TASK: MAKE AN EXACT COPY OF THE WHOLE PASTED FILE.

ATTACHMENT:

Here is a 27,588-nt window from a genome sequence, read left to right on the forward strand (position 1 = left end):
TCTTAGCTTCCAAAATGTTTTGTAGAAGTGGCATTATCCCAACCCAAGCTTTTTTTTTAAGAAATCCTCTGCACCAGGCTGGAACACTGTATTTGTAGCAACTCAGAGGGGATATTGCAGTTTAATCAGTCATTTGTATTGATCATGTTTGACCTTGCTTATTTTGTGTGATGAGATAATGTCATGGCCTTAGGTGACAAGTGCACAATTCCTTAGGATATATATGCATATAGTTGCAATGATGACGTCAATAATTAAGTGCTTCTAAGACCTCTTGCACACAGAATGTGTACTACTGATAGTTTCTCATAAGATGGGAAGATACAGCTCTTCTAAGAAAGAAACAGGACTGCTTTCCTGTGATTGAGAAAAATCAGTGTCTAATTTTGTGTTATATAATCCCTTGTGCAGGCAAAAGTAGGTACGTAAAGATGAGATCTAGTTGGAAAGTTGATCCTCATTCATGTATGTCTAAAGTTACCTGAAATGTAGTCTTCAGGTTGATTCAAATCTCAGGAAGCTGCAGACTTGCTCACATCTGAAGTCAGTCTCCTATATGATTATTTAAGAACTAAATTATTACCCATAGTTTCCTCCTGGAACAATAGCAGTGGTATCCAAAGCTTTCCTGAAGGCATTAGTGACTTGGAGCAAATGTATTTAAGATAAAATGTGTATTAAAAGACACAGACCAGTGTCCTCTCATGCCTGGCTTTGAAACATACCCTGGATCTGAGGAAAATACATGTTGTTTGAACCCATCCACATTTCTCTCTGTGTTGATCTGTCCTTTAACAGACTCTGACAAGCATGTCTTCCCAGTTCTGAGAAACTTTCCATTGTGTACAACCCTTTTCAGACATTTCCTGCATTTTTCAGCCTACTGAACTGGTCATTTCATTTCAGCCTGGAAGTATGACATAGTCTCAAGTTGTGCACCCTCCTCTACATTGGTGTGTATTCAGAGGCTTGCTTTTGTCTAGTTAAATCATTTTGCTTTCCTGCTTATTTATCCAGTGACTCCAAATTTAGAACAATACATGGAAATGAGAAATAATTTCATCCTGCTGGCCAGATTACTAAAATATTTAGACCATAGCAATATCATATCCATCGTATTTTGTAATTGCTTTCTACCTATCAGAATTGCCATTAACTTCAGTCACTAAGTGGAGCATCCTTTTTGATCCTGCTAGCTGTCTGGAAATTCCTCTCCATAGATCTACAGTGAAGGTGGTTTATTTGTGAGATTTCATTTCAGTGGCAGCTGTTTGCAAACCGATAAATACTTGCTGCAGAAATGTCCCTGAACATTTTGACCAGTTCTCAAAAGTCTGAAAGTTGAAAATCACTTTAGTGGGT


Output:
Here is a 27,588-nt window from a genome sequence, read left to right on the forward strand (position 1 = left end):
TCTTAGCTTCCAAAATGTTTTGTAGAAGTGGCATTATCCCAACCCAAGCTTTTTTTTTAAGAAATCCTCTGCACCAGGCTGGAACACTGTATTTGTAGCAACTCAGAGGGGATATTGCAGTTTAATCAGTCATTTGTATTGATCATGTTTGACCTTGCTTATTTTGTGTGATGAGATAATGTCATGGCCTTAGGTGACAAGTGCACAATTCCTTAGGATATATATGCATATAGTTGCAATGATGACGTCAATAATTAAGTGCTTCTAAGACCTCTTGCACACAGAATGTGTACTACTGATAGTTTCTCATAAGATGGGAAGATACAGCTCTTCTAAGAAAGAAACAGGACTGCTTTCCTGTGATTGAGAAAAATCAGTGTCTAATTTTGTGTTATATAATCCCTTGTGCAGGCAAAAGTAGGTACGTAAAGATGAGATCTAGTTGGAAAGTTGATCCTCATTCATGTATGTCTAAAGTTACCTGAAATGTAGTCTTCAGGTTGATTCAAATCTCAGGAAGCTGCAGACTTGCTCACATCTGAAGTCAGTCTCCTATATGATTATTTAAGAACTAAATTATTACCCATAGTTTCCTCCTGGAACAATAGCAGTGGTATCCAAAGCTTTCCTGAAGGCATTAGTGACTTGGAGCAAATGTATTTAAGATAAAATGTGTATTAAAAGACACAGACCAGTGTCCTCTCATGCCTGGCTTTGAAACATACCCTGGATCTGAGGAAAATACATGTTGTTTGAACCCATCCACATTTCTCTCTGTGTTGATCTGTCCTTTAACAGACTCTGACAAGCATGTCTTCCCAGTTCTGAGAAACTTTCCATTGTGTACAACCCTTTTCAGACATTTCCTGCATTTTTCAGCCTACTGAACTGGTCATTTCATTTCAGCCTGGAAGTATGACATAGTCTCAAGTTGTGCACCCTCCTCTACATTGGTGTGTATTCAGAGGCTTGCTTTTGTCTAGTTAAATCATTTTGCTTTCCTGCTTATTTATCCAGTGACTCCAAATTTAGAACAATACATGGAAATGAGAAATAATTTCATCCTGCTGGCCAGATTACTAAAATATTTAGACCATAGCAATATCATATCCATCGTATTTTGTAATTGCTTTCTACCTATCAGAATTGCCATTAACTTCAGTCACTAAGTGGAGCATCCTTTTTGATCCTGCTAGCTGTCTGGAAATTCCTCTCCATAGATCTACAGTGAAGGTGGTTTATTTGTGAGATTTCATTTCAGTGGCAGCTGTTTGCAAACCGATAAATACTTGCTGCAGAAATGTCCCTGAACATTTTGACCAGTTCTCAAAAGTCTGAAAGTTGAAAATCACTTTAGTGGGT